Utah legislators have approved a bill that would lower the maximum penalty for some crimes by a single day — a change that would help immigrants avoid the risk of automatic deportation.
HB244 alters the maximum sentence for a class A misdemeanor, dropping it from one year to 364 days.
This comes in response to a federal law that says a conviction that carries a penalty of a year or more in jail is considered an "aggravated felony” that can trigger deportation proceedings, even for those who entered the country legally. That law has been on the books for years, said bill sponsor Rep. Eric Hutchings, but hadn’t been used much until President Donald Trump has taken a hard-line immigration stance.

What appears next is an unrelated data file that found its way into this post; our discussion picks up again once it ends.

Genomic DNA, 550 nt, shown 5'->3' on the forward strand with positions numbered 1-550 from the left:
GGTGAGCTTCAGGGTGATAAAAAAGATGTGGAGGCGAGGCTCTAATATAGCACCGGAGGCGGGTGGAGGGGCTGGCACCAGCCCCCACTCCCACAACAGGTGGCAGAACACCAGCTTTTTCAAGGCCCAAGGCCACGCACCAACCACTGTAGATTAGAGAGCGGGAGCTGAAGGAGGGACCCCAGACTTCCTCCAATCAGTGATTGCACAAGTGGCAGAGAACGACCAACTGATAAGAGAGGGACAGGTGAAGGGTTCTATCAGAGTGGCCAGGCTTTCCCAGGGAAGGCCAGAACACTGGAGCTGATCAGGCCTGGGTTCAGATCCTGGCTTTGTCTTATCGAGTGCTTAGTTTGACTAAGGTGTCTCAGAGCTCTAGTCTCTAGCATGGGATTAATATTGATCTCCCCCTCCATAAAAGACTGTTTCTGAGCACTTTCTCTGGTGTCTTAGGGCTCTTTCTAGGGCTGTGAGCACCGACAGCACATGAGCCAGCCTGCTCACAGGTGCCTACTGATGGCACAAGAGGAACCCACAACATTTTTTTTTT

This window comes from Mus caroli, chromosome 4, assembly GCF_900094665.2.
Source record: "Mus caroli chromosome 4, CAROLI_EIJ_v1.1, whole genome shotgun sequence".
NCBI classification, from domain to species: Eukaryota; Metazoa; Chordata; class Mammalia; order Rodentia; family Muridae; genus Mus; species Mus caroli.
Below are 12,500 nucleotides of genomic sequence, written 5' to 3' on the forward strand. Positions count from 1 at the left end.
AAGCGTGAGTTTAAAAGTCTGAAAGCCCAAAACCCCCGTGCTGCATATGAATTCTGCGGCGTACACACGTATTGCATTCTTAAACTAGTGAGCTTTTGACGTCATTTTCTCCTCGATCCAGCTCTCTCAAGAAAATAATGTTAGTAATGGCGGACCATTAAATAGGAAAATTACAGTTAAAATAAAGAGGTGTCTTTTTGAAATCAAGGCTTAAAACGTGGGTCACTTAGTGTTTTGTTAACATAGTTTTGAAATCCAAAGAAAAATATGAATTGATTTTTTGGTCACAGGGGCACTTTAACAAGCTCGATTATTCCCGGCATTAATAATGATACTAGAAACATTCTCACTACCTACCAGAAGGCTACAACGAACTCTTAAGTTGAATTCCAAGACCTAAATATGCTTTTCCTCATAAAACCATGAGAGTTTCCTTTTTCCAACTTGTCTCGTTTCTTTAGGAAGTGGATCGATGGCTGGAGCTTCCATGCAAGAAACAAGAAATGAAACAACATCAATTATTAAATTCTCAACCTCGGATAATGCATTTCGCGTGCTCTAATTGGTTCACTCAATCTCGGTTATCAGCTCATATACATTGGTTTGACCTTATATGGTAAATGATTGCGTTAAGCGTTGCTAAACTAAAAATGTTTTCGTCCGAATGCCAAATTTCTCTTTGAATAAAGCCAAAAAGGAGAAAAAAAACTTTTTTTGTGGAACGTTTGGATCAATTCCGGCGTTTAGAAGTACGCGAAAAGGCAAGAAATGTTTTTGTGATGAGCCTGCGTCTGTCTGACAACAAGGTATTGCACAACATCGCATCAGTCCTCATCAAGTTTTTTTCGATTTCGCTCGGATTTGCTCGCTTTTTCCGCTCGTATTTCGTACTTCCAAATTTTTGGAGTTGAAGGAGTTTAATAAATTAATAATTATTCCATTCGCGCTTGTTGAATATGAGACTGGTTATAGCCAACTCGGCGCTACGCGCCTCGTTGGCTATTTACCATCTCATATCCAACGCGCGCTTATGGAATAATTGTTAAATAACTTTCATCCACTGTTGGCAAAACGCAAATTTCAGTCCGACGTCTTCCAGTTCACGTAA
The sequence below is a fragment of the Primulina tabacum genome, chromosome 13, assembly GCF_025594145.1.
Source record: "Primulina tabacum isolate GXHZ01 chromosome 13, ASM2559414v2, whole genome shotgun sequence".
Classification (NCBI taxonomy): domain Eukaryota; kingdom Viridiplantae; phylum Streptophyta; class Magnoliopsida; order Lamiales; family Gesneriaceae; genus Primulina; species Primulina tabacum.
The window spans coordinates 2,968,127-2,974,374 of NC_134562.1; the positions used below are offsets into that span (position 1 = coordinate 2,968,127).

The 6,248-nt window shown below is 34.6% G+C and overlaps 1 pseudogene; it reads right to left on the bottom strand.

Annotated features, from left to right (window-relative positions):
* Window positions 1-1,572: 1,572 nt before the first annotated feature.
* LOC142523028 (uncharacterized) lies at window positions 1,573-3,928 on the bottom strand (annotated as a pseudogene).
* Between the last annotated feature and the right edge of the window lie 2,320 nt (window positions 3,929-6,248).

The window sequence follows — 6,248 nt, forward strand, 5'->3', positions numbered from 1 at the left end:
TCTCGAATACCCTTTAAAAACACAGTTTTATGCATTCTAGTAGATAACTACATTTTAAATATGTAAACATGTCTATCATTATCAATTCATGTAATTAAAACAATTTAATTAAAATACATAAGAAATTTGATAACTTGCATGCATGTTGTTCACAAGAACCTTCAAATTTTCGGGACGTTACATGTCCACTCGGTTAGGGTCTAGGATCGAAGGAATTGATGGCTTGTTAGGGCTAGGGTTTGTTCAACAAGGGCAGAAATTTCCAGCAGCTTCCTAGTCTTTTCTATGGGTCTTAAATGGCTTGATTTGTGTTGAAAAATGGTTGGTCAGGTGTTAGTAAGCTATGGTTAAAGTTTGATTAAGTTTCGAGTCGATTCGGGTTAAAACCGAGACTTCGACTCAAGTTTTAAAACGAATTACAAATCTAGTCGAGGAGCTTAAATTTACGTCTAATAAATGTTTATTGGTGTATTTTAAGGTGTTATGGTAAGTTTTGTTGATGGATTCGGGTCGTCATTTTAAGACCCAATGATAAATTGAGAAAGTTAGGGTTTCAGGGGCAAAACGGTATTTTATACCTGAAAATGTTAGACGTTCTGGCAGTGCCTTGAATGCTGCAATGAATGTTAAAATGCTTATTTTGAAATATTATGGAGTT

Hutchings, R-Kearns, said that lowering the penalty by one day will help Utahns convicted of low-level crimes — marijuana possession, theft or criminal mischief, for example — avoid automatic deportation.
Hutchings’ bill got a final, unanimous vote Tuesday on the Senate floor. It now moves to Gov. Gary Herbert for his consideration.
Utah would join states like California, Washington and Nevada that have taken similar action in recent years. Other states have avoided the penalty altogether because the maximum penalty for their misdemeanors is already less than a year.
The bill had support from the Refugee Justice League and the Utah Sentencing Commission. Some prosecutors initially expressed concern about the bill, saying the proposal downplays the seriousness of some misdemeanors — but the proposed change sailed through legislative hearings with no opposition.